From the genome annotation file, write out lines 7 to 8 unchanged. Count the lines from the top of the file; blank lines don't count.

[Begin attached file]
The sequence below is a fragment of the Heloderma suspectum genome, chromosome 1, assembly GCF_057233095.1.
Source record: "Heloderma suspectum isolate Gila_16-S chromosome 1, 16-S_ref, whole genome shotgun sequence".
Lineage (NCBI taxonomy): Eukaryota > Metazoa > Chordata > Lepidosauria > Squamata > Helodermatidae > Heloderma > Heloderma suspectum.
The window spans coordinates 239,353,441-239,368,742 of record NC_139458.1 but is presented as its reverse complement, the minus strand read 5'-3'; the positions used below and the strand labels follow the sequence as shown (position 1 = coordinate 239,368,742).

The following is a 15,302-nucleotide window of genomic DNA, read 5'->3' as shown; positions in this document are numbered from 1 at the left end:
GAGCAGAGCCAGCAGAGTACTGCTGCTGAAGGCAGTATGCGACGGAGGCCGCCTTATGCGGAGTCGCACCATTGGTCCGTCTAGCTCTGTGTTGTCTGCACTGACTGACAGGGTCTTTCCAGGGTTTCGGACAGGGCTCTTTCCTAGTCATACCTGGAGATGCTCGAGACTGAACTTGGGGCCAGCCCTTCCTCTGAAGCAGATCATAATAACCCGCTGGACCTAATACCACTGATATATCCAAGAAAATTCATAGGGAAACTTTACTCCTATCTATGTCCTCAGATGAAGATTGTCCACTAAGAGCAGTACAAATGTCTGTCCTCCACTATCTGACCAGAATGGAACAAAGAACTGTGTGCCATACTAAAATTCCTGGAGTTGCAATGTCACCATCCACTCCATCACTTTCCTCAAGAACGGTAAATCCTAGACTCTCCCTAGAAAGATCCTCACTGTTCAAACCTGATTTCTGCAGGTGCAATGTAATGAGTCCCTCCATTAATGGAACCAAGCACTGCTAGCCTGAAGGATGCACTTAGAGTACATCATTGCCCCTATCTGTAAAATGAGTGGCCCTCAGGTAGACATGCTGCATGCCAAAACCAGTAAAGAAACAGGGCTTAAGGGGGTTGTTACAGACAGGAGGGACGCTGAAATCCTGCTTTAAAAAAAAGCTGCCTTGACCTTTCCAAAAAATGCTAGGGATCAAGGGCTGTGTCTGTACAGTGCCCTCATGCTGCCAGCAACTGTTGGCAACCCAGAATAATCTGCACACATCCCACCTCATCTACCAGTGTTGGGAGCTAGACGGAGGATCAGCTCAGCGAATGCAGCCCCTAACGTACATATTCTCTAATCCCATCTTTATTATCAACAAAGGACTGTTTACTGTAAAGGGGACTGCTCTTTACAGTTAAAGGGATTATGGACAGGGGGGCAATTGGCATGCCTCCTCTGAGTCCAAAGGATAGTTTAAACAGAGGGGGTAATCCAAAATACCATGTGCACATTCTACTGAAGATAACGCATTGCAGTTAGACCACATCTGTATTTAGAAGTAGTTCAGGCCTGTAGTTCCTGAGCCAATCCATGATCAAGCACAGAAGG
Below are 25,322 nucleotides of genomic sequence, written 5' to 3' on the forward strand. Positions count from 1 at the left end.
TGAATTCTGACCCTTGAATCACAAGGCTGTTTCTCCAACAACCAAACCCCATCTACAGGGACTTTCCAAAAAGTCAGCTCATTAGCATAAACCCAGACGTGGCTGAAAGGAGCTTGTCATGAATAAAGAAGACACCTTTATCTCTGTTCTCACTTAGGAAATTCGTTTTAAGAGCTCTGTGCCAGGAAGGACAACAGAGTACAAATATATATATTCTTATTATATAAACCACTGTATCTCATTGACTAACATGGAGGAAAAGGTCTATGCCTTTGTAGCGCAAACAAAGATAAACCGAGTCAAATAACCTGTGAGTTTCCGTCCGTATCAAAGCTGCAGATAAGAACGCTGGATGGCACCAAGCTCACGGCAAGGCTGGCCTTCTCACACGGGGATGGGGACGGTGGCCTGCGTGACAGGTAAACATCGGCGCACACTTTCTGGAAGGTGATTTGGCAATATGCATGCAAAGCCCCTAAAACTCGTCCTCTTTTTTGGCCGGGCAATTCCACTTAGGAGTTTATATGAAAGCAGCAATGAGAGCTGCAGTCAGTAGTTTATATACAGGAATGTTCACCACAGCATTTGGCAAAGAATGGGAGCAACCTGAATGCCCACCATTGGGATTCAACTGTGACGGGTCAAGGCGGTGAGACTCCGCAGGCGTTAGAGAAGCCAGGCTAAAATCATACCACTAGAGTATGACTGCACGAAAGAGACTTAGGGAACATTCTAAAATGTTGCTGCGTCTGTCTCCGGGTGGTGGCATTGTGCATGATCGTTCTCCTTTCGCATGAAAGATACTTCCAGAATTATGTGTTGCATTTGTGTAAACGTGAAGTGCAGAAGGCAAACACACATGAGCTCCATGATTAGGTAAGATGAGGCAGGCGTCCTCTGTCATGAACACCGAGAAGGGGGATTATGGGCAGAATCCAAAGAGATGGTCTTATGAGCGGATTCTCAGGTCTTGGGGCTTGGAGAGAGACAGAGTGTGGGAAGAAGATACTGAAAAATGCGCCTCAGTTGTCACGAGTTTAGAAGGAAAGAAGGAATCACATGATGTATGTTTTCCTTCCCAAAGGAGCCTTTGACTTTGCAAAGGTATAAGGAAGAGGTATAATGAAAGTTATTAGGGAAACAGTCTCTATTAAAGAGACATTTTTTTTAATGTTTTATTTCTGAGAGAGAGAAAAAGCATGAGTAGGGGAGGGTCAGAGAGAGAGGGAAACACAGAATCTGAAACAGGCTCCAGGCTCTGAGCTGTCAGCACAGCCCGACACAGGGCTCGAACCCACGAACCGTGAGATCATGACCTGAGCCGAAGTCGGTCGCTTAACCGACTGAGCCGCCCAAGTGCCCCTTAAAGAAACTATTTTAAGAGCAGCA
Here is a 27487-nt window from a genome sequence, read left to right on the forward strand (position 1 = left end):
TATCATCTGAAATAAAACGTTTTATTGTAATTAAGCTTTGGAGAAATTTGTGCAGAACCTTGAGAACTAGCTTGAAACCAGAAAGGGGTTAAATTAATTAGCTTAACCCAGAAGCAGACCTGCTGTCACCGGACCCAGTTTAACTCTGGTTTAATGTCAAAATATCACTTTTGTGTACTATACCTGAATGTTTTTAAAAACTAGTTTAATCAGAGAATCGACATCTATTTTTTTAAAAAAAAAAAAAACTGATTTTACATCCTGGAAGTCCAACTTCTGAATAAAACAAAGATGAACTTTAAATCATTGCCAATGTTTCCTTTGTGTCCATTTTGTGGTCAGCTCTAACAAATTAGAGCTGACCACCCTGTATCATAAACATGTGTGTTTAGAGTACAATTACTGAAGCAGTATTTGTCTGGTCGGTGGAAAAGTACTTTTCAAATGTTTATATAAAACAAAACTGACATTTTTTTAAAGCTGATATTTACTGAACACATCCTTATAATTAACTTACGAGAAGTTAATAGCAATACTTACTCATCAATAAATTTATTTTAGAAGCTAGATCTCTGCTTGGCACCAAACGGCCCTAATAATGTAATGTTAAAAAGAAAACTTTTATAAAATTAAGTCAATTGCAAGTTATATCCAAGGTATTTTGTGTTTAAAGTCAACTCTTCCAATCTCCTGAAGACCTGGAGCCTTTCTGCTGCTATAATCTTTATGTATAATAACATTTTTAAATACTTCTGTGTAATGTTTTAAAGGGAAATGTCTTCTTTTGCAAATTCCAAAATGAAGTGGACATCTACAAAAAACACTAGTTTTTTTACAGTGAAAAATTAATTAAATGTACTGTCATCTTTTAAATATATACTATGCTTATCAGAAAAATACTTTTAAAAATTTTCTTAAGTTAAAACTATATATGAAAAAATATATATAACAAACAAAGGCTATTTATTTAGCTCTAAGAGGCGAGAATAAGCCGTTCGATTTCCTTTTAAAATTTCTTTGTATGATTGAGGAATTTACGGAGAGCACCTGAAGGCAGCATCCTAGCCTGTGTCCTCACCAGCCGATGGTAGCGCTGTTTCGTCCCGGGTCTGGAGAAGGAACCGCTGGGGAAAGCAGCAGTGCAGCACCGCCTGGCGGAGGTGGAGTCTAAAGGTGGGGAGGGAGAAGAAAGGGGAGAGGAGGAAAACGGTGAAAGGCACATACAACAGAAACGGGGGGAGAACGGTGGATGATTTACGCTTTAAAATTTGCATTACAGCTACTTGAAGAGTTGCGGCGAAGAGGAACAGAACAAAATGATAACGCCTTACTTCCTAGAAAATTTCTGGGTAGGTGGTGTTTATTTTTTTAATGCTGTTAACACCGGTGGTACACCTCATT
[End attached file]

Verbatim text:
Below are 25,322 nucleotides of genomic sequence, written 5' to 3' on the forward strand. Positions count from 1 at the left end.
TGAATTCTGACCCTTGAATCACAAGGCTGTTTCTCCAACAACCAAACCCCATCTACAGGGACTTTCCAAAAAGTCAGCTCATTAGCATAAACCCAGACGTGGCTGAAAGGAGCTTGTCATGAATAAAGAAGACACCTTTATCTCTGTTCTCACTTAGGAAATTCGTTTTAAGAGCTCTGTGCCAGGAAGGACAACAGAGTACAAATATATATATTCTTATTATATAAACCACTGTATCTCATTGACTAACATGGAGGAAAAGGTCTATGCCTTTGTAGCGCAAACAAAGATAAACCGAGTCAAATAACCTGTGAGTTTCCGTCCGTATCAAAGCTGCAGATAAGAACGCTGGATGGCACCAAGCTCACGGCAAGGCTGGCCTTCTCACACGGGGATGGGGACGGTGGCCTGCGTGACAGGTAAACATCGGCGCACACTTTCTGGAAGGTGATTTGGCAATATGCATGCAAAGCCCCTAAAACTCGTCCTCTTTTTTGGCCGGGCAATTCCACTTAGGAGTTTATATGAAAGCAGCAATGAGAGCTGCAGTCAGTAGTTTATATACAGGAATGTTCACCACAGCATTTGGCAAAGAATGGGAGCAACCTGAATGCCCACCATTGGGATTCAACTGTGACGGGTCAAGGCGGTGAGACTCCGCAGGCGTTAGAGAAGCCAGGCTAAAATCATACCACTAGAGTATGACTGCACGAAAGAGACTTAGGGAACATTCTAAAATGTTGCTGCGTCTGTCTCCGGGTGGTGGCATTGTGCATGATCGTTCTCCTTTCGCATGAAAGATACTTCCAGAATTATGTGTTGCATTTGTGTAAACGTGAAGTGCAGAAGGCAAACACACATGAGCTCCATGATTAGGTAAGATGAGGCAGGCGTCCTCTGTCATGAACACCGAGAAGGGGGATTATGGGCAGAATCCAAAGAGATGGTCTTATGAGCGGATTCTCAGGTCTTGGGGCTTGGAGAGAGACAGAGTGTGGGAAGAAGATACTGAAAAATGCGCCTCAGTTGTCACGAGTTTAGAAGGAAAGAAGGAATCACATGATGTATGTTTTCCTTCCCAAAGGAGCCTTTGACTTTGCAAAGGTATAAGGAAGAGGTATAATGAAAGTTATTAGGGAAACAGTCTCTATTAAAGAGACATTTTTTTTAATGTTTTATTTCTGAGAGAGAGAAAAAGCATGAGTAGGGGAGGGTCAGAGAGAGAGGGAAACACAGAATCTGAAACAGGCTCCAGGCTCTGAGCTGTCAGCACAGCCCGACACAGGGCTCGAACCCACGAACCGTGAGATCATGACCTGAGCCGAAGTCGGTCGCTTAACCGACTGAGCCGCCCAAGTGCCCCTTAAAGAAACTATTTTAAGAGCAGCA